Civil War Presentation Trust recently interviewed James Hessler about his new book and Sickles’ battlefield preservation efforts.
Sickles at Gettysburg The Controversial Civil War General Who Committed Murder, Abandoned Little Round Top, and Declared Himself the Hero of Gettysburg, James A. Hessler, Savas Beatie Publishing, hardcover, 432pp., 20 photos and maps, bibliography, notes, index, June 2009, $32.95.
CWPT: How important were Sickles’ battlefield preservation efforts at Gettysburg?
JH: Very important. He had the political clout, celebrity, and drive to get things done. I would never call him Gettysburg’s most important preservationist, David McConaughy deserves that honor, but I’d certainly put Sickles near the top of the list. He chaired the New York Monuments Commission for almost three decades, put a lot of monuments on the battlefield, helped attack William Tipton’s commercial developments near Devil’s Den, and introduced the bill that created Gettysburg National Military Park. He even drew up the Park’s initial boundaries. The veterans cheered him when he went back to Gettysburg to give speeches. Imagine how different the reaction would be if he went back there today. Of course, money was missing from the Monument Commission’s coffers, and I cover that in the book too . . .
CWPT: Do many people know about Sickles’ preservation efforts?
JH: No. Few participants, if any, combine to be as important during and after the battle as he was. Yet the typical visitor has never heard of him, and has certainly never heard anything positive about him. Sickles even gets short notice in a lot of the histories of the battlefield, yet he put a lot of the monuments on the field, dedicated a number of them, introduced the bill, and set the boundaries. His modern critics will sometimes say that certainly someone else would have created the National Park were it not for Sickles. That is revisionism. The simple fact is that it was Sickles who got the job done. It was the most positive and lasting accomplishment in his long career and it is unknown, overlooked, or downplayed by a lot of people who enjoy the battlefield today.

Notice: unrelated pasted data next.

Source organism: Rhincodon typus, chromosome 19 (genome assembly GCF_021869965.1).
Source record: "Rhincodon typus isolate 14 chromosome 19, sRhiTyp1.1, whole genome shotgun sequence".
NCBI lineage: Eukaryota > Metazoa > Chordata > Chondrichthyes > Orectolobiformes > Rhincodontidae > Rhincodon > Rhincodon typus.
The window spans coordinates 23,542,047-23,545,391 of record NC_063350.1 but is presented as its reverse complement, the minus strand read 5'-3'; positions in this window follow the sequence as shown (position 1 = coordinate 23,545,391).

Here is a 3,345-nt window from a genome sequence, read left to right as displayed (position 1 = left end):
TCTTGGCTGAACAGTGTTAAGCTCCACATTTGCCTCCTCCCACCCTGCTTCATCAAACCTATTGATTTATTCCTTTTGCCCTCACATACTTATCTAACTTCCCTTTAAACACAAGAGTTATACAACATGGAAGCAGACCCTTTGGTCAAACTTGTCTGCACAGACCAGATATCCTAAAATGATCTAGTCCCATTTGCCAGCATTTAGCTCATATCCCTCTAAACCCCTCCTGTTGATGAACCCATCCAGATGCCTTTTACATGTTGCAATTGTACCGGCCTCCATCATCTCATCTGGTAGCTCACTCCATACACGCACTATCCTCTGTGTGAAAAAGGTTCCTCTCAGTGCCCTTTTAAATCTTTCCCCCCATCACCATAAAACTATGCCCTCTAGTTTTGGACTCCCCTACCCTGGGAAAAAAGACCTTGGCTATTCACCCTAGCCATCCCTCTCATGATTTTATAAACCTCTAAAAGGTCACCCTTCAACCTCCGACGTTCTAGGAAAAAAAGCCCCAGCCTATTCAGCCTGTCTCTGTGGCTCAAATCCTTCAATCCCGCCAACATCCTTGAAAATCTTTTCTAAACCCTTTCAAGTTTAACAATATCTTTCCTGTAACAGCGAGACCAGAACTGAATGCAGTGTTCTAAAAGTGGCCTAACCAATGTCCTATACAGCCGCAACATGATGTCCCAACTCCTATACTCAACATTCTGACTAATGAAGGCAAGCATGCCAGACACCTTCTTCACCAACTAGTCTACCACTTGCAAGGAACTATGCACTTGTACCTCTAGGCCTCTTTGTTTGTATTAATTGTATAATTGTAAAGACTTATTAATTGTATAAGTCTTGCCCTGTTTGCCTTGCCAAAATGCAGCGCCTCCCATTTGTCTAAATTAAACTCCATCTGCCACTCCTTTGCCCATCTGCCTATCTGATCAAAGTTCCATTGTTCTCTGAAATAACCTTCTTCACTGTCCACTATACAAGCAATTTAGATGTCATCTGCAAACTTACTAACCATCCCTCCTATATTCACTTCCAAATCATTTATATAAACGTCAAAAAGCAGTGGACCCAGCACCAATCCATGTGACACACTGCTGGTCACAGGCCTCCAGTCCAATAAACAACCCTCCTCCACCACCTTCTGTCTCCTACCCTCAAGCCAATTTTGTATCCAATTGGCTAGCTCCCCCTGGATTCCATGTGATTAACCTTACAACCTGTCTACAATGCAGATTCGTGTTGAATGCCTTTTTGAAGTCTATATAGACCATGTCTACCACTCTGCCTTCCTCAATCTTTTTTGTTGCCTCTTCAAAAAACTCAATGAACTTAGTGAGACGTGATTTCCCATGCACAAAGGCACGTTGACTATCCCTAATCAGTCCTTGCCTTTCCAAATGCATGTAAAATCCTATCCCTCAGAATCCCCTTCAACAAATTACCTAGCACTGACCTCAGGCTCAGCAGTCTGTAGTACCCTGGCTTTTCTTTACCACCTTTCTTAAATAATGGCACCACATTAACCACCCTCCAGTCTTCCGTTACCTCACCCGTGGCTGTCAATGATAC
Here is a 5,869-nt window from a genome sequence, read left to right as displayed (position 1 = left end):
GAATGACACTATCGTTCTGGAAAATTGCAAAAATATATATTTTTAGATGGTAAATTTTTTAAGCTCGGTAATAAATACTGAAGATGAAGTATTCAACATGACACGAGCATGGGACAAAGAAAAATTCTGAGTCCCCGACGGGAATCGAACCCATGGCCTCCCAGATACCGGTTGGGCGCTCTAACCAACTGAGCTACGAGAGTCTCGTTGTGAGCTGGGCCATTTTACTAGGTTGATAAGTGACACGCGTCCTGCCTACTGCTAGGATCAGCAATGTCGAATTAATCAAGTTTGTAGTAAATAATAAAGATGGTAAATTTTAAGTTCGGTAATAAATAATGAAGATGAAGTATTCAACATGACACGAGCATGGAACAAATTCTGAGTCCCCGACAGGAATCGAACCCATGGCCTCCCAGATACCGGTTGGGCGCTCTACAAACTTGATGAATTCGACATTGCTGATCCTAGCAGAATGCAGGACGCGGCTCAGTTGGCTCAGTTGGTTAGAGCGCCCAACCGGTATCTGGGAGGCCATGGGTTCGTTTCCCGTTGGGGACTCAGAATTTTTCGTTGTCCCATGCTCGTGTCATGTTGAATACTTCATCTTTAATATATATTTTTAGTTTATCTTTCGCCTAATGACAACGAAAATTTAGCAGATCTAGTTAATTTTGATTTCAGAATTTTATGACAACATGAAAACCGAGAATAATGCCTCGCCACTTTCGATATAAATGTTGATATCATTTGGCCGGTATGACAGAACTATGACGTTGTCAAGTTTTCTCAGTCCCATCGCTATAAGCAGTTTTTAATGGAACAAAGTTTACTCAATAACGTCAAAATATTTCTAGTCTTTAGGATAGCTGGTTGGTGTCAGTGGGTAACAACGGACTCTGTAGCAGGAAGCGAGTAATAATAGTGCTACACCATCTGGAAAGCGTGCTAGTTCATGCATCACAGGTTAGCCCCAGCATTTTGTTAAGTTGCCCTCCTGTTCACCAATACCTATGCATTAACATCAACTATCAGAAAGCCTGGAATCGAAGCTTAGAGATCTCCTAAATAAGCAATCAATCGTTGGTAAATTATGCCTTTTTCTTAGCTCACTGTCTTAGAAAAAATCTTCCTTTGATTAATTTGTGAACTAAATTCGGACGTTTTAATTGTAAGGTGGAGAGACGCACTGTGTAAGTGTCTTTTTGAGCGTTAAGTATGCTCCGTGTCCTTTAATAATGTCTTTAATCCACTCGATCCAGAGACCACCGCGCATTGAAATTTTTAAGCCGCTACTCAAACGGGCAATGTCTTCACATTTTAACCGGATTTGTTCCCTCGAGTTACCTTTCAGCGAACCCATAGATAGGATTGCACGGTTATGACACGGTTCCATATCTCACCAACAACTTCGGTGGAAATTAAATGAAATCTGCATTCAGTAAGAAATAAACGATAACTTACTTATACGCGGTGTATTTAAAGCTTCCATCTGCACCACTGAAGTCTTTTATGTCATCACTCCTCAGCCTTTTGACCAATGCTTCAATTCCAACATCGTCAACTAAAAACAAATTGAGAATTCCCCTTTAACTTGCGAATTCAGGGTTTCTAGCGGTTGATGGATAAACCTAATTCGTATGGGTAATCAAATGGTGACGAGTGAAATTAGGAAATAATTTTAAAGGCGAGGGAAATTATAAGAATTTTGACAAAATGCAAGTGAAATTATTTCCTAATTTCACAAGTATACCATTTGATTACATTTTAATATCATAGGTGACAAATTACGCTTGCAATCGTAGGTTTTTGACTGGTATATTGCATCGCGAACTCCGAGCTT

CWPT: What do you hope this book will accomplish?
JH: I hope it will give Sickles’ reputation some balance and perspective. It is not a love letter to Sickles. I am certainly critical of him when he deserves it. I also hope that battle enthusiasts, particularly of the second day, will find it indispensable in understanding what happened and why. Finally, I hope that the preservationists will pause to remember that Sickles would be very supportive of their efforts, even though you might not want to give him your grandmother’s money, and that we owe a lot of the Gettysburg National Military Park we know today to Dan Sickles.
CWPT: Thank you for the interview, Mr. Hessler. We appreciate your time.
JH: You’re welcome, thank you for the opportunity. I hope your readers enjoyed it, and will look forward to learning more about Sickles.
For the entire interview go to Savas Beatie Publishing's posting of it.
Image Source: Gettysburg Daily.Com May 24, 2009.